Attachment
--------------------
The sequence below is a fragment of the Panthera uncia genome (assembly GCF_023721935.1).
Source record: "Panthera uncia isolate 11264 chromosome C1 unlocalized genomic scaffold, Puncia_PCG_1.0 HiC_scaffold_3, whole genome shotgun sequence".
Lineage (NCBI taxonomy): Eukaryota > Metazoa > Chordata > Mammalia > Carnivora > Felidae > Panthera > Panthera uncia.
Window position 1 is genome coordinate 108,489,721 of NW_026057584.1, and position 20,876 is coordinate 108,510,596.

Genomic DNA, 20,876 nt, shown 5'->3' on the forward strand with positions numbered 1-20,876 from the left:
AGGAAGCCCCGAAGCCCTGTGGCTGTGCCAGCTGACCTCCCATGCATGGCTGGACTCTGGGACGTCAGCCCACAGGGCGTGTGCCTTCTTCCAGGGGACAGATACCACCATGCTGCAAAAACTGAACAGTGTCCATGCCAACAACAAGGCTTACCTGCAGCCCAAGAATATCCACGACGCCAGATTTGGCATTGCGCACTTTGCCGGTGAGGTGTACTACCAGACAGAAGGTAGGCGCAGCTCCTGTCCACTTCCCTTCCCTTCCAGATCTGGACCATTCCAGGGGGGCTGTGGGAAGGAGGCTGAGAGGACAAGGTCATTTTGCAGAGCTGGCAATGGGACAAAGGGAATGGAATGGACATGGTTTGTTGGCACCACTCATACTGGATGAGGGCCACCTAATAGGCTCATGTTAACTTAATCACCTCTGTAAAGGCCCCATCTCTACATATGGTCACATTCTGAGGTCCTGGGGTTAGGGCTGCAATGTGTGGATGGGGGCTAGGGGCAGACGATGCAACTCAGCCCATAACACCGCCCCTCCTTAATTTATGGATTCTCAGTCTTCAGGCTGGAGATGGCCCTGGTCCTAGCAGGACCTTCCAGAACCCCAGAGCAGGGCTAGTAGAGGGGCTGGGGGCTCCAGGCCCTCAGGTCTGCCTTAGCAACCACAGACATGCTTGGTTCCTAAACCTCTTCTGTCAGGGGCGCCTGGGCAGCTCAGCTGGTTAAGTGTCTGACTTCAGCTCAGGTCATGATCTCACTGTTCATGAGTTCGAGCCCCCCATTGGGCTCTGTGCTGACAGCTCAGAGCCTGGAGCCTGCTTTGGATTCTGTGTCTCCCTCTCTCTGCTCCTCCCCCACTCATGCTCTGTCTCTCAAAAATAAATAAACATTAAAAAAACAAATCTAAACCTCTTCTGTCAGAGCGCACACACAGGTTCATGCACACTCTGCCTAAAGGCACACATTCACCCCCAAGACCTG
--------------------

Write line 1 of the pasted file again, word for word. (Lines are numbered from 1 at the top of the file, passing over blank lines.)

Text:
The sequence below is a fragment of the Panthera uncia genome (assembly GCF_023721935.1).